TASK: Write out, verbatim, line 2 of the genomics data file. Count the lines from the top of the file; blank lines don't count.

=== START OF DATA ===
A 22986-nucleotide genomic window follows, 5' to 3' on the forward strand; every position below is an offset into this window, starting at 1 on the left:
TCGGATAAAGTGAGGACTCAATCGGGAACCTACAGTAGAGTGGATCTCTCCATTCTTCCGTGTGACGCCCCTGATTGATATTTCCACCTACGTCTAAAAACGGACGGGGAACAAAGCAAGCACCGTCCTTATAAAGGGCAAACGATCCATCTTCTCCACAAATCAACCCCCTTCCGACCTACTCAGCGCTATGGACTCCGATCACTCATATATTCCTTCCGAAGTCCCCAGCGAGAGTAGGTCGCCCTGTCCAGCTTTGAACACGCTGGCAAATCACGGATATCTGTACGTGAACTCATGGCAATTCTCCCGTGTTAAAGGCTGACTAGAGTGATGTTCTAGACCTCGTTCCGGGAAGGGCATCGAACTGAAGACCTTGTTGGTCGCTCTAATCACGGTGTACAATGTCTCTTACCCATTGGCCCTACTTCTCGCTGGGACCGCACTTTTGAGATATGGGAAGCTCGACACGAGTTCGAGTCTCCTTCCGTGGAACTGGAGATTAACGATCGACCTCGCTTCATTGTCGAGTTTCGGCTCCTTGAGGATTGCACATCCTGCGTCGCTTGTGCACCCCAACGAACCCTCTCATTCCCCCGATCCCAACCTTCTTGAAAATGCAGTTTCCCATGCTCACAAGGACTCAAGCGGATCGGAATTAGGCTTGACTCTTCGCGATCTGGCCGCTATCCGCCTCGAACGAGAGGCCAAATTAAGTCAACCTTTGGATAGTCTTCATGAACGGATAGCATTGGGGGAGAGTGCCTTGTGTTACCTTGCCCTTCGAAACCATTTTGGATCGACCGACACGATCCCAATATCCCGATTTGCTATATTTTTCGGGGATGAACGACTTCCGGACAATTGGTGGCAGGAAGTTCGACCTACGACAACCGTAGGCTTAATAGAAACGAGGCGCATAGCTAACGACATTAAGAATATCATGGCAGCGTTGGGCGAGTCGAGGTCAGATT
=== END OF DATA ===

TCGGATAAAGTGAGGACTCAATCGGGAACCTACAGTAGAGTGGATCTCTCCATTCTTCCGTGTGACGCCCCTGATTGATATTTCCACCTACGTCTAAAAACGGACGGGGAACAAAGCAAGCACCGTCCTTATAAAGGGCAAACGATCCATCTTCTCCACAAATCAACCCCCTTCCGACCTACTCAGCGCTATGGACTCCGATCACTCATATATTCCTTCCGAAGTCCCCAGCGAGAGTAGGTCGCCCTGTCCAGCTTTGAACACGCTGGCAAATCACGGATATCTGTACGTGAACTCATGGCAATTCTCCCGTGTTAAAGGCTGACTAGAGTGATGTTCTAGACCTCGTTCCGGGAAGGGCATCGAACTGAAGACCTTGTTGGTCGCTCTAATCACGGTGTACAATGTCTCTTACCCATTGGCCCTACTTCTCGCTGGGACCGCACTTTTGAGATATGGGAAGCTCGACACGAGTTCGAGTCTCCTTCCGTGGAACTGGAGATTAACGATCGACCTCGCTTCATTGTCGAGTTTCGGCTCCTTGAGGATTGCACATCCTGCGTCGCTTGTGCACCCCAACGAACCCTCTCATTCCCCCGATCCCAACCTTCTTGAAAATGCAGTTTCCCATGCTCACAAGGACTCAAGCGGATCGGAATTAGGCTTGACTCTTCGCGATCTGGCCGCTATCCGCCTCGAACGAGAGGCCAAATTAAGTCAACCTTTGGATAGTCTTCATGAACGGATAGCATTGGGGGAGAGTGCCTTGTGTTACCTTGCCCTTCGAAACCATTTTGGATCGACCGACACGATCCCAATATCCCGATTTGCTATATTTTTCGGGGATGAACGACTTCCGGACAATTGGTGGCAGGAAGTTCGACCTACGACAACCGTAGGCTTAATAGAAACGAGGCGCATAGCTAACGACATTAAGAATATCATGGCAGCGTTGGGCGAGTCGAGGTCAGATT